The daughter of a man whose "life-saving" brain cancer surgery was cancelled, said doctors were "having to make the decision about who lives and who dies" because of coronavirus.
James Byrom, 72, had been due to have an operation at Addenbrooke's Hospital in Cambridge on Monday.
The family said the decision to cancel was "devastating".
The hospital said it was trying to keep services running normally and was explaining options to patients.
My Byrom, who was diagnosed a month ago, said he was told surgery was the only option.
His consultant told him it was "crucial... and we need to get it done quickly", the retired civil engineer said.
Mr Byrom had been told about 90% of the cancer could be removed.
"He was confident about that and he said we might even get 100% out," Mr Byrom said.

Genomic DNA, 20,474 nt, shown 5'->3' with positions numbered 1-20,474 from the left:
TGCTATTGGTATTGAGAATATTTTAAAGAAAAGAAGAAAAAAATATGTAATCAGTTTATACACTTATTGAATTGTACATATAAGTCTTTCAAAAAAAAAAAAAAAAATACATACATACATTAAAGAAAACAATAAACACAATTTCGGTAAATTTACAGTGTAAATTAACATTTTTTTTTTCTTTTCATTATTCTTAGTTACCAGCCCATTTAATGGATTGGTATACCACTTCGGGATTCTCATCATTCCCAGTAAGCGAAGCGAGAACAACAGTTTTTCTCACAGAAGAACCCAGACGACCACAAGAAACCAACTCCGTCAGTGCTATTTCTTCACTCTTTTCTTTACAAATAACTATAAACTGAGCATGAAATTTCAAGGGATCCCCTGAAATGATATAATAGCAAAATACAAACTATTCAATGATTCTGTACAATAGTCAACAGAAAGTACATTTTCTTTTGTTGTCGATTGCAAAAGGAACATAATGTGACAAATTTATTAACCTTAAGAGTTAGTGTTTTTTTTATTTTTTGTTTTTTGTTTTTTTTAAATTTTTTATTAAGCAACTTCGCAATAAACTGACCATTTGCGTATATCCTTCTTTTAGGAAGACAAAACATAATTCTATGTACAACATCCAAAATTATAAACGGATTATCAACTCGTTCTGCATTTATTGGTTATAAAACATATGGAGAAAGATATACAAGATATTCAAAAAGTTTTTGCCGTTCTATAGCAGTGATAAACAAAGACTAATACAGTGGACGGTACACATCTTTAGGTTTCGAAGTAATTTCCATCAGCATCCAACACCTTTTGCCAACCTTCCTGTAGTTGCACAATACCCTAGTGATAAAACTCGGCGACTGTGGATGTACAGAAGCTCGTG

It was to be "an absolutely life-saving operation", he said.
He was told the operation had been cancelled due to risks associated with coronavirus, and was instead offered radiotherapy, which his family said could give him a few more months.
"Three days before [the operation], to get a brutal telephone call telling you that you've now only got months to live - with no real reason - the family is just absolutely devastated," his daughter, Louise Byrom said.
"Doctors are having to make a decision about who lives and who dies, and if you're of a certain age, do the public realise if you've got cancer, you don't stand a chance?"
In a statement, Addenbrooke's Hospital's medical director Ashley Shaw said they were working "as hard as we can" to keep cancer services "running as normal".
However some procedures were being "delayed or delivered differently", he said.
The hospital was taking the time to "explain carefully... what options we can offer patients [and] how this will impact their outcomes".